- the linguistic etymological pathways of a plant in language;
- the historic/futurist significance of a plant in disrupting hierarchical or hegemonic structures;
- the relationship with a plant beyond or before the predominance of settler-sexualities;
- the queer, trans-, or hermaphroditic qualities of a plant and its essence;
- the psychological effects of a plant botanical’s consumption;
- the use of a plant botanical in molecular gastronomy and distillery;
- the eco-sexual properties of or experiences with a plant.
The Wider Philosophy
Entries might consider the wider philosophy underpinning becoming-Botanicals. We are interested in exploring the reciprocal and responsive reaction to the act of becoming-Botanical. A becoming is always molecular and exists in the liminal proximities of bodies. In physically consuming or absorbing another body, this botanical becoming exists within undeniably molecular micro-proximities. Through the act of ingesting or anointing oneself with the essence of a plant, we are partaking in an act undoing ourselves and the plant–a breaking down of borders between the distinctive barriers of identity. The human is withdrawing as the botanical rises-up. We are interested in the notion that these acts are not relegated to the anatomical or chemical, but create complex rhizomes with language, history, perception, belief and imagination. We ask: In these moments of becoming-Botanical how are we, as humans, altered by our relationship with botanicals and how are we altering the plants from which the botanicals are extracted? Have plants and their botanicals been relegated to a consumerist subordinate—something to be bought, sold, consumed, synthesised and replicated? How are botanicals still as necessary for life in a post-modern society?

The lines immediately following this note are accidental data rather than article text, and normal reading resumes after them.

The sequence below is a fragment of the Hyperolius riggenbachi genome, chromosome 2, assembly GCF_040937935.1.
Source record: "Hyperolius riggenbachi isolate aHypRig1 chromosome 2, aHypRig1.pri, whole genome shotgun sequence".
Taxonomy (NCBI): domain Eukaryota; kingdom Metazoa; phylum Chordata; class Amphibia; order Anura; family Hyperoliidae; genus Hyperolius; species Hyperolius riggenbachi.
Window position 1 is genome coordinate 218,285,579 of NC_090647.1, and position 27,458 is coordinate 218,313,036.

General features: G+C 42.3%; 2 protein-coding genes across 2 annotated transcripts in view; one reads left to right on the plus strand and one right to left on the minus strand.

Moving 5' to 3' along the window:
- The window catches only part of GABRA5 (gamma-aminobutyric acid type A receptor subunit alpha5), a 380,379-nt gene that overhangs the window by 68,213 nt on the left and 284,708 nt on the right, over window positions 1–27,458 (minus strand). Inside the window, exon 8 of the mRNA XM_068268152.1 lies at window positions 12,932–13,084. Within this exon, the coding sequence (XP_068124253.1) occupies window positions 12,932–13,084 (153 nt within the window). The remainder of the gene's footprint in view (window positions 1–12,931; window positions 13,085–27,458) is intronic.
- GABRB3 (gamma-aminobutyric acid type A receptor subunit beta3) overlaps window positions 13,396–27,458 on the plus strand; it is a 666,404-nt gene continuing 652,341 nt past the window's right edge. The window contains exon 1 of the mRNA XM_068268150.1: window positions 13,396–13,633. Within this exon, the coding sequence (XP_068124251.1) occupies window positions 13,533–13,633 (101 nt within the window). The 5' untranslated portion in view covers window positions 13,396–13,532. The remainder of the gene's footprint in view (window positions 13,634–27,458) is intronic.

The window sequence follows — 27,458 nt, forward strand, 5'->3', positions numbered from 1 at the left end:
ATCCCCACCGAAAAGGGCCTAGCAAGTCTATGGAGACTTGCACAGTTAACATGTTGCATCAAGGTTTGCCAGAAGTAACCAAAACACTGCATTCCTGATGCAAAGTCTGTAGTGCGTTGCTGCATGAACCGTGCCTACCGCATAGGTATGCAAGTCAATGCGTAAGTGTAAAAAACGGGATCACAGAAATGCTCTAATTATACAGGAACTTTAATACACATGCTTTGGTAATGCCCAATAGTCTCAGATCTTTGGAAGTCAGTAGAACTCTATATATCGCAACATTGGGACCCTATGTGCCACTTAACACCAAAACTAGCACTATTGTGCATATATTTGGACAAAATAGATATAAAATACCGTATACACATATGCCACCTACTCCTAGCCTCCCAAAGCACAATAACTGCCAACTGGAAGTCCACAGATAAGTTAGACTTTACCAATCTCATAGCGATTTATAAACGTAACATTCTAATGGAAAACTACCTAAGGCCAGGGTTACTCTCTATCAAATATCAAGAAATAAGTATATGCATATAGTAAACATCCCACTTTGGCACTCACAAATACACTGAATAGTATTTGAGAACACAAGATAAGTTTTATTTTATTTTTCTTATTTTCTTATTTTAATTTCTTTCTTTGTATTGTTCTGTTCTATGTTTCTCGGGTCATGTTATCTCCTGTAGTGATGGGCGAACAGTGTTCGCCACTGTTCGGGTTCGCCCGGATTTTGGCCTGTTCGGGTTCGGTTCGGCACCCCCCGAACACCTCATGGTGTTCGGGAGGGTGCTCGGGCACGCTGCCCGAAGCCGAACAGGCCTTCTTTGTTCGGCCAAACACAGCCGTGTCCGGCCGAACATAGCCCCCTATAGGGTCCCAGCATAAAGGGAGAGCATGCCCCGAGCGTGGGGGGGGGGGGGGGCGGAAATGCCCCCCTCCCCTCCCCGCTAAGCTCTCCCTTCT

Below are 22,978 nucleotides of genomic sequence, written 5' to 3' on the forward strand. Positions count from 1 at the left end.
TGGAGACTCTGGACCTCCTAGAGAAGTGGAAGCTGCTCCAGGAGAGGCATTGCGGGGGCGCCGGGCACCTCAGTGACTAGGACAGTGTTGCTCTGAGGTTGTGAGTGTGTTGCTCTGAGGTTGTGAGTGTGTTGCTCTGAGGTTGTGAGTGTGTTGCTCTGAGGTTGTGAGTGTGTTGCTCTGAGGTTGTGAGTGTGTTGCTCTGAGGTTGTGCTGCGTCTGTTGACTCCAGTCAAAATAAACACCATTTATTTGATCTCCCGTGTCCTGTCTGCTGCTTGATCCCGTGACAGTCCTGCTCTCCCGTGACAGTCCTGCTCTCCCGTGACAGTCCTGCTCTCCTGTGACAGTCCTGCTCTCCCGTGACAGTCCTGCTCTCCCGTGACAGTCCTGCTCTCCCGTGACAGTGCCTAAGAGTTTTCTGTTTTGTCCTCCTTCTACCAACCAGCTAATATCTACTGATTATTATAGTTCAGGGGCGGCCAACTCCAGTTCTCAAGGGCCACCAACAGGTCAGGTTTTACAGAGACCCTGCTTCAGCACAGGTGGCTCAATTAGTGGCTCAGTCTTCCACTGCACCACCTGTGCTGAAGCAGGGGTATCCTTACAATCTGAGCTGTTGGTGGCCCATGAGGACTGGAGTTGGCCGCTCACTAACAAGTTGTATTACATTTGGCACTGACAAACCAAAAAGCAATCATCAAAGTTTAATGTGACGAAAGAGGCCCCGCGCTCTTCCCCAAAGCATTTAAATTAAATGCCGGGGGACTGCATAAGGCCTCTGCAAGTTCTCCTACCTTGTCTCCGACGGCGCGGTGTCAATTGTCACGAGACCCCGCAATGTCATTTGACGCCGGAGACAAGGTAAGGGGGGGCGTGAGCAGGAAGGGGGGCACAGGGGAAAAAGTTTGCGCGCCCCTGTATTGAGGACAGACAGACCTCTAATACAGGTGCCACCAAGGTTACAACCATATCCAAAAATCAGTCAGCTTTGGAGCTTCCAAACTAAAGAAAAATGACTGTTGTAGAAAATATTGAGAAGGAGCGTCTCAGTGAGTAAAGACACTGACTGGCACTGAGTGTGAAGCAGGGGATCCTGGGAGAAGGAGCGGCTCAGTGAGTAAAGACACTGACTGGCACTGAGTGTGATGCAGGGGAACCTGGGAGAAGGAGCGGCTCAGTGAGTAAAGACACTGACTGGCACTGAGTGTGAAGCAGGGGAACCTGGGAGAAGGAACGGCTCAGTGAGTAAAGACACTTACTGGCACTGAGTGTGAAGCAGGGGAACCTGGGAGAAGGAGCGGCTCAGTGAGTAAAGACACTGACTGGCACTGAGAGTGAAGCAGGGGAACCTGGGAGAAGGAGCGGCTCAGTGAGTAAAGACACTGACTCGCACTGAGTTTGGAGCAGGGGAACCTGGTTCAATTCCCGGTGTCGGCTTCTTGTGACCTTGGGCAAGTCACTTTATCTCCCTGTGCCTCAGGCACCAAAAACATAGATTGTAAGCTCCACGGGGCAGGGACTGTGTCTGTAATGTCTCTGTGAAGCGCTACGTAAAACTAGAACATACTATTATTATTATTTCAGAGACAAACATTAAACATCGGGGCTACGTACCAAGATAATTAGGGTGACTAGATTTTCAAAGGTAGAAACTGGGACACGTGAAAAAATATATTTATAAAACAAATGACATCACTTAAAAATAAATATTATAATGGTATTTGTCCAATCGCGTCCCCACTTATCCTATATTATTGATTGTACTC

*A page from The Vienna Dioscorides an early 6th century copy of De materia medica by Dioscorides. (Vienna, Österreichische Nationalbibliothek, Cod. med. gr. 1.)
Friday 21 September 2018 (by midnight BST)
All outcomes will be notified via email by Friday 19 October 2018
Each entry should be between 250 – 500 words and can be written in any form or genre.
Any accompanying imagery can be submitted with the text.
More than one submission per author is acceptable.
Submissions should be sent to email@example.com using the message subject:
Plant – Your Name (ie, Creeping Thistle – Josh Armstrong)
Submissions should be sent as a Word Document including:
- your name;
- position or title;
- contact email address;
- any necessary credits, attributions or references.
All entries will be reviewed by academics and professionals from the partner institutions. Feedback will be compiled and final decisions will be made by the Editor in line with the partner feedback. Outcomes will be sent via email by 19 October 2018.
The Editorial team is happy to respond to queries regarding concept suitability or to answer any further questions that you may have regarding a submission. Please contact the team via the email: firstname.lastname@example.org
Josh Armstrong | Royal Conservatoire of Scotland, UK
Alexandra Lakind | University of Wisconsin-Madison, USA
Chessa Adsit-Morris | University of California, Santa Cruz, USA
Objet-a Creative Studio (SCIO registered in Scotland: SC048214)